The denial of legal capacity – a civil, political, economic, social and cultural death
The effects of the denial of legal capacity have been compared to a ‘civil death’ by some commentators. Without legal capacity, a person lacks agency as a rights holder and lacks the ability to be recognised as a rights holder before the law. Denying someone their legal capacity can lead to their total disenfranchisement and exclusion from society and the effects of denial of legal capacity taken to their extreme could more accurately be described as a civil, political, economic, social and cultural death. Under full or ‘plenary’ guardianship regimes, persons with disabilities are open to abuse and
exploitation, and their rights to exercise the following civil, political, economic, social and cultural rights can be negatively affected:
- Access to justice (Art 13),
- Freedom from torture, inhumane and degrading treatment and violence, exploitation and
- abuse (Arts 15 and 16)
- the right to vote and participate in public life (Art 29),
- the right to liberty and security of the person (Article 14),
- the right to respect for one’s physical and mental integrity (Art 17),
- the right to marry and have a family (Art 23), reproductive and sexual rights (Art 23),
- the right to live independently and be included in the community (Art 19), the right to engage in cultural activities (Art 30),
- the right to healthcare on the basis of free and informed consent (Art 25), the right to liberty of movement and nationality (Art 18),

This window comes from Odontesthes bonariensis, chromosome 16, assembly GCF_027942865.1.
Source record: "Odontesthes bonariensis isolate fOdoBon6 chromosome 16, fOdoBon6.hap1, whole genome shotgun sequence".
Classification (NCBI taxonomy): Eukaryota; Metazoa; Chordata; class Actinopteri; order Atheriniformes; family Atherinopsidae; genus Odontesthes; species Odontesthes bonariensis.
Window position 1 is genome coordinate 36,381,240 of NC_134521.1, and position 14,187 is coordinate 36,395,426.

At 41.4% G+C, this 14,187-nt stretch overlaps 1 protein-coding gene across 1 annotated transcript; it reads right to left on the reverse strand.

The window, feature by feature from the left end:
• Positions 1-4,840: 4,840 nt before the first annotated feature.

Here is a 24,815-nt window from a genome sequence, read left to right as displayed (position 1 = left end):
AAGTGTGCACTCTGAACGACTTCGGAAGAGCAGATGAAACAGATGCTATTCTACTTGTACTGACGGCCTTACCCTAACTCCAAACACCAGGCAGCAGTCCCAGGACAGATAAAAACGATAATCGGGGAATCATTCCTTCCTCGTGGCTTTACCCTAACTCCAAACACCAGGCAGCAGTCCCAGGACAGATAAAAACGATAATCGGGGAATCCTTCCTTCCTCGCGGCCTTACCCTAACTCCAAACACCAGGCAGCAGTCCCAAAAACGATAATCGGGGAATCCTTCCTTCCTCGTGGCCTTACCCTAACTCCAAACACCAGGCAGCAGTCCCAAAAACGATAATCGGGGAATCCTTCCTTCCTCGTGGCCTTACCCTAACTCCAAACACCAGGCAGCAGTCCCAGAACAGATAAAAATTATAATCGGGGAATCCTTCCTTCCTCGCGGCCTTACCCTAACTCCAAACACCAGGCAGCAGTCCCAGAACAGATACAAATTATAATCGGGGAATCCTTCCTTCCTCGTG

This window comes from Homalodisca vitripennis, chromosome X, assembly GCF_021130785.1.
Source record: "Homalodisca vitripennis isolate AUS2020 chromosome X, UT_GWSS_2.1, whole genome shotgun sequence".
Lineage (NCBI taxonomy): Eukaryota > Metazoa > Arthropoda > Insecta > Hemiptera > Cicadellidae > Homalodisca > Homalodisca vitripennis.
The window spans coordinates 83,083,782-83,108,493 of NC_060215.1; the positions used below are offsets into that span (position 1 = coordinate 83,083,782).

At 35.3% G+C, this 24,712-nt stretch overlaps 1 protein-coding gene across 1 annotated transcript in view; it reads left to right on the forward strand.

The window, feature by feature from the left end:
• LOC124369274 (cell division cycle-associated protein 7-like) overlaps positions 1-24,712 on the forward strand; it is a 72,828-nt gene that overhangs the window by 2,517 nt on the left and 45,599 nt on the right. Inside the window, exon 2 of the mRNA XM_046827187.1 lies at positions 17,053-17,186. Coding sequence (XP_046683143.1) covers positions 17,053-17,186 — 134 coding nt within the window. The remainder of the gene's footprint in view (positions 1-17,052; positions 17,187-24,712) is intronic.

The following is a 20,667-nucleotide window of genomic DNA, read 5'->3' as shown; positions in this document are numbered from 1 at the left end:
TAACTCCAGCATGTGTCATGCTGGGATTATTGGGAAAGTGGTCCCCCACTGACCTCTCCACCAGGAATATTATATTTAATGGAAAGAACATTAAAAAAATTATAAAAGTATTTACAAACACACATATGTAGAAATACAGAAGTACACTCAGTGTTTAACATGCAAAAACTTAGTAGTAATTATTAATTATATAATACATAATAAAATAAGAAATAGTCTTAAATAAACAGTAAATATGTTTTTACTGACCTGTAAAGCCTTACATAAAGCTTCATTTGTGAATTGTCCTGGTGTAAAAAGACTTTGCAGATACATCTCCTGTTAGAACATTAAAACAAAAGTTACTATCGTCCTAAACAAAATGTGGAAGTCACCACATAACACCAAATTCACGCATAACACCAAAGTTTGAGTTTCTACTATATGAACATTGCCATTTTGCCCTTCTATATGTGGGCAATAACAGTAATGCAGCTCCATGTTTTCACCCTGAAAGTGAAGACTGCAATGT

- the right to manage your financial affairs (Art 12.4),
- the ability to enter into contracts which hampers the right to work and even the ability to open a bank account (Article 12.5 and 27).
Will and preferences v best interests
In their General Comment on Article 12, the Committee stressed the importance of respecting the will and preferences of the person who needs support. The Committee noted that this key requirement is vital to ensuring a move away from the paternalism often displayed by ‘best interests’ assessments and the substituted decisions made on the basis of these assessments. Historically this approach has infantilised persons with disabilities and contributed to the paternalistic way in which they were treated which resulted, among other things, in mass institutionalisation and loss of autonomy. MHE believes that people who have problems with their ability to make decisions should be supported to make decisions based on their will and preferences in line with Article 12.